Wednesday, April 23, 2014

Big Guy is comin...



Why Godzilla matters

While some may never be able to see past the image of those 1970s movies and cartoon show, Godzilla is in reality a literary  and societal metaphor of nearly unmatched relevancy and power in today's world. Others have written of Godzilla in literary or cultural terms, well before me.                                                                   But I think the symbol of Godzilla is an apt one for this particular era of history and its issues.

This is not so much about the new film coming out in a few weeks, although, if it proves a hit, that may get people talking about Godzilla, and the symbolic resonance of what he represents.

Hopefully, the film will trigger a lot of conversations beyond just the special effects and production values.

As an ideal emodiment of a particular and persistent human theme, Godzilla matters in today's world, far beyond just the action-movie excitement and box-office receipts.

Dragons appear frequently  in Japanese mythology as creatures of great power, although they were 

most commonly benevolent.

The Japanese established kaiju (giant monsters) as 
a film genre, but real-life
kaiju are part of the Japanese DNA. Puzzled? Go check out some actual kaiju on youtube---The 3-11 tsunami at Kessenuma, or Minamisanriku, or Sendai, as an unstoppable giant monster spread it's unimaginably powerful limbs across the land, tossing trucks, ships and buildings around like Cracker-Jack toys, making a mockery of puny human barriers built for the foolish illusion of security, and ultimately laying all to waste, as have Japan's many historic tsunamis, volcanic eruptions and earthquakes.

But Godzilla, the king and biggest star of all the kaiju, is distinctly American-inspired, and so in essence,
a co-creation of Japan and America.

We gave Japan the nuclear connection tragically via Hiroshima and Nagasaki, and later, through Fukushima reactors #1,2,3 and 4---All built at near sea-level (against some Japanese objections at the time), as insisted upon by General Electric in the 1970s, in order to sell their reactor design without costly modification.
And this was after the recent tsunamis of 1946, 1960 and 1964!

Human folly provided the opening through which Fukushima was ripped-open, literally, by the earth's own kaiju.

America gave Japan the dark burden of radiation, and Japan fused their own ancient mythologies, their seismic heritage, and recent history together in a burst of inspiration, and gave the world Gojira (Godzilla)---The radioactive super-dragon that cannot be killed or stopped, and that humanity helped create.

The theme that Godzilla embodies, is deeply colored by the age-old issue
embodied in Mary Shelley's Frankenstein---Has humankind taken on too much power---More than our limited wisdom can handle?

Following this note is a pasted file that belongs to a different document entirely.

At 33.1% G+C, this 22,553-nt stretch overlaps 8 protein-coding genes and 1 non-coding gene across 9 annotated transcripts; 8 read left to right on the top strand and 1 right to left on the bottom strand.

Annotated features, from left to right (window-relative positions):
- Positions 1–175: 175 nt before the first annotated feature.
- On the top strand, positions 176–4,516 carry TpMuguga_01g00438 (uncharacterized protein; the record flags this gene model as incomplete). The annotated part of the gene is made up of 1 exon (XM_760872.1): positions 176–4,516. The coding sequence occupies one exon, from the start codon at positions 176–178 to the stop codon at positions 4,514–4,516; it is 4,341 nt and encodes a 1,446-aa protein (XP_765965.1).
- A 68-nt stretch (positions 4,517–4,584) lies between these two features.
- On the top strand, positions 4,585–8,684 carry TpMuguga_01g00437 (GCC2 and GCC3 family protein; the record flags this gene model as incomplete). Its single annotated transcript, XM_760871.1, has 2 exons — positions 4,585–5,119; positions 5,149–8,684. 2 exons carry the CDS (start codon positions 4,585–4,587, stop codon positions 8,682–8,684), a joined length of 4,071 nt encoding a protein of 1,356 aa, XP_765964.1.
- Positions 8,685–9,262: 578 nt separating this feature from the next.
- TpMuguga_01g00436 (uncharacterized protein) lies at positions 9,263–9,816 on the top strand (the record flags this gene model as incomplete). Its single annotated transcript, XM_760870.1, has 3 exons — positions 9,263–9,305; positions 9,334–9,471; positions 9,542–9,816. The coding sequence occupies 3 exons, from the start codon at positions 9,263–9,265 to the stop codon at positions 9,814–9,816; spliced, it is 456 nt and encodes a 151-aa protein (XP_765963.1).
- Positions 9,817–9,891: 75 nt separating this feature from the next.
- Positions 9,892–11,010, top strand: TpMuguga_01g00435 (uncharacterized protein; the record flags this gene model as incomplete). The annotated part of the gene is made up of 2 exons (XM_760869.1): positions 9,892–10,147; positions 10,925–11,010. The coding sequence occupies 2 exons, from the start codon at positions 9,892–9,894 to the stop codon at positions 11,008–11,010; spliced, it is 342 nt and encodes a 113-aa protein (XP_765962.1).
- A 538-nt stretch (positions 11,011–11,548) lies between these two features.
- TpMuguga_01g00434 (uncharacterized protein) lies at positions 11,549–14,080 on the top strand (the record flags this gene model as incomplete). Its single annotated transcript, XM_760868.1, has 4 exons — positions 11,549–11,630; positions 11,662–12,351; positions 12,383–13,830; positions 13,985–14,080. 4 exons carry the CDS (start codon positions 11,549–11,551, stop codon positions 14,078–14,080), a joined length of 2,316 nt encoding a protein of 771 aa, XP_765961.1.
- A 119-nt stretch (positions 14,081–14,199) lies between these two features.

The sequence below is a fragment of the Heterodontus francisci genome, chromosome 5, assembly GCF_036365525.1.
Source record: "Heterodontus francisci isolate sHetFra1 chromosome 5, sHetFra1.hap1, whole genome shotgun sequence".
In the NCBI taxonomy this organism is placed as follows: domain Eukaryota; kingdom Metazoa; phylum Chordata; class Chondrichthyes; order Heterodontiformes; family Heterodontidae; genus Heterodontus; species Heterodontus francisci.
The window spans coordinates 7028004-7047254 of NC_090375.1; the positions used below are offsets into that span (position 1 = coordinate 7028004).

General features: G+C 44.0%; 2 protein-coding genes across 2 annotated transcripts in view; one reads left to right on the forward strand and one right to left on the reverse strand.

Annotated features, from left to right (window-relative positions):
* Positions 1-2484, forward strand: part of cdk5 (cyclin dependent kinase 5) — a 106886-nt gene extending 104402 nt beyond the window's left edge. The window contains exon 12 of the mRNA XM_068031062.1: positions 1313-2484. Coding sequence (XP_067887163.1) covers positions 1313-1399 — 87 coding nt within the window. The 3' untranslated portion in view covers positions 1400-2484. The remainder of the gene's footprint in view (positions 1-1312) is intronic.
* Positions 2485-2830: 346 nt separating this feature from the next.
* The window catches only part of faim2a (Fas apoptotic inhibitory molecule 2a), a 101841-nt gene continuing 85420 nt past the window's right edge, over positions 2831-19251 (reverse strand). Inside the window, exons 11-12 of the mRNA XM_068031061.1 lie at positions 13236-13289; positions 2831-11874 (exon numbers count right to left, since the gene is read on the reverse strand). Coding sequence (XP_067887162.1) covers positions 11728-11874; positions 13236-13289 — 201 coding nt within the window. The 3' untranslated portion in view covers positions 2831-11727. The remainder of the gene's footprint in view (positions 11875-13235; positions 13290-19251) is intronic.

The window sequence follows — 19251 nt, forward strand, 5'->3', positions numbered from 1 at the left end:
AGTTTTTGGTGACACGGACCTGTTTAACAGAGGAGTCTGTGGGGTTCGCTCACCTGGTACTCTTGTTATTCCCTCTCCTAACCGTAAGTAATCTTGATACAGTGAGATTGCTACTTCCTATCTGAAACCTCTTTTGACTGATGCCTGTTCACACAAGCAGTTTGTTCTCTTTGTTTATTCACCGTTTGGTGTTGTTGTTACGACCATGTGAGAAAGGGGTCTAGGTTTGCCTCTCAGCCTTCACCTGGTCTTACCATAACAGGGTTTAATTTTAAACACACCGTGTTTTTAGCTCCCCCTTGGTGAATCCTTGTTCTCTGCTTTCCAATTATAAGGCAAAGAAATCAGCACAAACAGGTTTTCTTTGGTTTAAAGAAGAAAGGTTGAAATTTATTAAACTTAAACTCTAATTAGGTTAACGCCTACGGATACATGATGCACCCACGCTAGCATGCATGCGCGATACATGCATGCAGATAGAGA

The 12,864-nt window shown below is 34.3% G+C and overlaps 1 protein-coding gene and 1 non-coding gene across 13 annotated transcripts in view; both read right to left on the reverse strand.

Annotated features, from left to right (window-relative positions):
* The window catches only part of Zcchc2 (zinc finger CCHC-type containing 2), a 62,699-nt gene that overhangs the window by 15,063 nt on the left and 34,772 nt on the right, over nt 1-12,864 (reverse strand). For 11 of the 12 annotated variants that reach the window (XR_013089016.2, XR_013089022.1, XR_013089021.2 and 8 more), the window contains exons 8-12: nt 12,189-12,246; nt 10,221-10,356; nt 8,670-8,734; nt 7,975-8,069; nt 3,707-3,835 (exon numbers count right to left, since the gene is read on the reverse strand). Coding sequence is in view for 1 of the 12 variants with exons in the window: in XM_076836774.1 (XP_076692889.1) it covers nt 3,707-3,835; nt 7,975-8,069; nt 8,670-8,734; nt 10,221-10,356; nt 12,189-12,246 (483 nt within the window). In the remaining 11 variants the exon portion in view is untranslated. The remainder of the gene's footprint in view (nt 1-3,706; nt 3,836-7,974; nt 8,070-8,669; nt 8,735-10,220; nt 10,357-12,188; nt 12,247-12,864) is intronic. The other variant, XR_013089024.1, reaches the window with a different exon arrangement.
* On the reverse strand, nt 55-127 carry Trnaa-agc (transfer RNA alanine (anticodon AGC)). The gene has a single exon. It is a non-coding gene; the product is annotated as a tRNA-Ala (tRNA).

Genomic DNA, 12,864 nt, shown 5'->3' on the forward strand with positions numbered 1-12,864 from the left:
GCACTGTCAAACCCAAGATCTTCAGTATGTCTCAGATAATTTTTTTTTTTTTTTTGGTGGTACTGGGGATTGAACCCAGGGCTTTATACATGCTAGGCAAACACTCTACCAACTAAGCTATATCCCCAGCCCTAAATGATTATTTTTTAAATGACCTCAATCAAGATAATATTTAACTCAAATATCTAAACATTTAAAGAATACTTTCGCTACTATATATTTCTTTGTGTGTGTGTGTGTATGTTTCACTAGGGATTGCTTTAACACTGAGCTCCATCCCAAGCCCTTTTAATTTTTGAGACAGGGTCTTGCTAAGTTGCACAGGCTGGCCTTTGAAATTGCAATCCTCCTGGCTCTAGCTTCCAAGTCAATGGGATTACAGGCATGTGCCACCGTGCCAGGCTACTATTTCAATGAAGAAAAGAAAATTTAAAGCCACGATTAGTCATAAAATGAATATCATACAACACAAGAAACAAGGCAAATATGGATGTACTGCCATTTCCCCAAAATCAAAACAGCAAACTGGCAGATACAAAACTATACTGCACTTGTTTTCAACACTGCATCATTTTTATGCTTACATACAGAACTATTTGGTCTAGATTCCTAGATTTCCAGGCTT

This is a theme that haunts the human race more and more with each passing year, and will, perhaps, to our end.

Perhaps Godzilla is the new, and even more 

topically relevant,
Frankenstein, for our age.

Godzilla represents everything we fear, that we cannot control, and that can destroy us all. This includes phenomena of nature (tsunami, typhoons, earthquakes), as well as things we are partly responsible for (climate change? Pollution? Fukushima?).

The primary theme behind Godzilla as a metaphor is something many people simply avoid thinking about, but is the thing that all human beings, as citizens of Earth, need to be thinking about.

It is a question.

Actually, it is the question:

Will the human race survive?

Put that in your action-movie and smoke it. 

Be sure to inhale.

For many people choosing not to look, or think, too deeply, Godzilla will continue to be merely an action-flick phenomenon,
a social event, a punch line.

But for the more philosophical among us----Those not afraid to look at 

The Big Picture of human life on earth, even via 
a piece of popular mass-entertainment,
Godzilla matters.

Sunday, April 20, 2014

Sunday, April 6, 2014

The Great and Wonderful HB

video
    
Our beloved red cat, HoneyBun (HB)--1989-2011.
He was mostly an outdoor cat for his 1st 15 years or so, living around the canyon house, and spent the rest of his life with us as our indoor-outdoor cat down in the valley house, after his leg was broken in an incident by a car pulling out of the canyon house driveway while he was alseep under it. 

We payed the medical bills and took him  to the valley house where he lived in blissful retirement from 2004 to Feb 2011. I have always been grateful for his accident, since we got to have a full 7 years in his wonderful presence.
These silent films were taken in 2004, and you can still see the fur growing back on his leg after the bolt was removed by the vet.

He was gentle (but not to palm rats), popular with guests, affectionate, cuddly, silly, super-smart (from his years of living outdoors), and just plain wonderful in just about every way. 

This all we have of him now.

But our love for him remains.
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Music:  "Brownie" by Capsule (written by Yasutaka Nakata 
               and Toshiko Koshijima)

              I claim no rights to the song, and will remove it 
              immediately if so requested.

Buy the CD Here:

Music Controller CD, by Capsule. "Brownie" is the 3rd song.

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Saturday, April 5, 2014

It's GONE, MacReady



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